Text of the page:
Saturday, October 27, 2018

Starting some Romal Reins

A Work-in-Progress shot is turning into a blog post before my eyes.  Around the five-sentence mark in a FaceBook post is where the transition occurs.  How is it I have so much to say about a simple set of Romal Reins?  This pair is for a customer I am trying to reward for having bid on an earlier offering of the TSII's.  I know perfectly well emotion is a poor method of business management, yet I fall sway to it so often. 

I'm particularly pleased with the turnback button.  The connector button, on the other hand, is very nearly too big!  But it'll do.

Turnback is where the rein turns back on itself to form the end loop; a turnback button is pear-shaped, swelling larger on one end.  The swell is difficult to do in miniature braidwork, but can be achieved with careful core ties and a lot of fingertip squeezing.  Something else new with this set is the duplication thread, enlarging the white foundation.  (It looks white but is actually palest pink off-white, a color I want to call "pinkoff".)  I ran a parallel with my smallest thread, HQ (Hand Quilting), custom dyed rawhide-color just for this set.  (It was originally dyed for the connector buttons, at which it failed.)  I wanted to enhance the foundation without going so far as to double it; I wanted a subtle emphasis on the white to tone down the strength of the brown and rust, which appear very powerfully.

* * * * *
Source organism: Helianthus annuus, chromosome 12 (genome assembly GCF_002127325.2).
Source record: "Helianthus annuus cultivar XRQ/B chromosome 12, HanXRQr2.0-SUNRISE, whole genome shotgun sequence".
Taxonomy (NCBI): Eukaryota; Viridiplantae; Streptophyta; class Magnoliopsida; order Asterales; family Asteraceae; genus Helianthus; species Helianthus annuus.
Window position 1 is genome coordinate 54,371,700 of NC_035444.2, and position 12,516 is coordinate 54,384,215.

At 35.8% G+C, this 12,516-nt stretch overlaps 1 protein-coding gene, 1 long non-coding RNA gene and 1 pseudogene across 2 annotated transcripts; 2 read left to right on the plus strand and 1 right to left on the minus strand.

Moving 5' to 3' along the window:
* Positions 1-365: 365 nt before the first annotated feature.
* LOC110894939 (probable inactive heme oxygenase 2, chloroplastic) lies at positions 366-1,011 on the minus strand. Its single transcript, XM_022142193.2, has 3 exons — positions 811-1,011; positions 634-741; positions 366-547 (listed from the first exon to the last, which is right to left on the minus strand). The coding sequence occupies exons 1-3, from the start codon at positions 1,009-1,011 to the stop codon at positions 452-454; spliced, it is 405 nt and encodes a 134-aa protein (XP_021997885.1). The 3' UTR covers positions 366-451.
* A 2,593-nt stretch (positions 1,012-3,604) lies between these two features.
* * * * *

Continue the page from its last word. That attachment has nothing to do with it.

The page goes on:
As to the size of the connector, well, I was trying a new button and a new thread size, and somehow increased concentration often leads to outsize results.  So often I see this in models!!   So often I do it myself.  It's just hard to shrink things, to get the right proportions.  Compression generates heat.  This is a long philosophical discussion which I should not go into; we'll just say it takes time and skill to make a truly good-looking miniature.

As to why there's no slider on that connector, I'm trusting the huge size of the button, plus the small diameter of the future bit ring, to perform that function.  Just another sleight-of-eye trick from the tackmaker who's made dozens of these connectors.  There isn't any space to spare and I refuse extra work.

In other news:  future blog subjects might be Kathleen Bond and a night at Penn National.

1 comment:

  1. I love how you said you "refuse extra work." It looks pretty darn good to me, so I can't imagine what more could be done!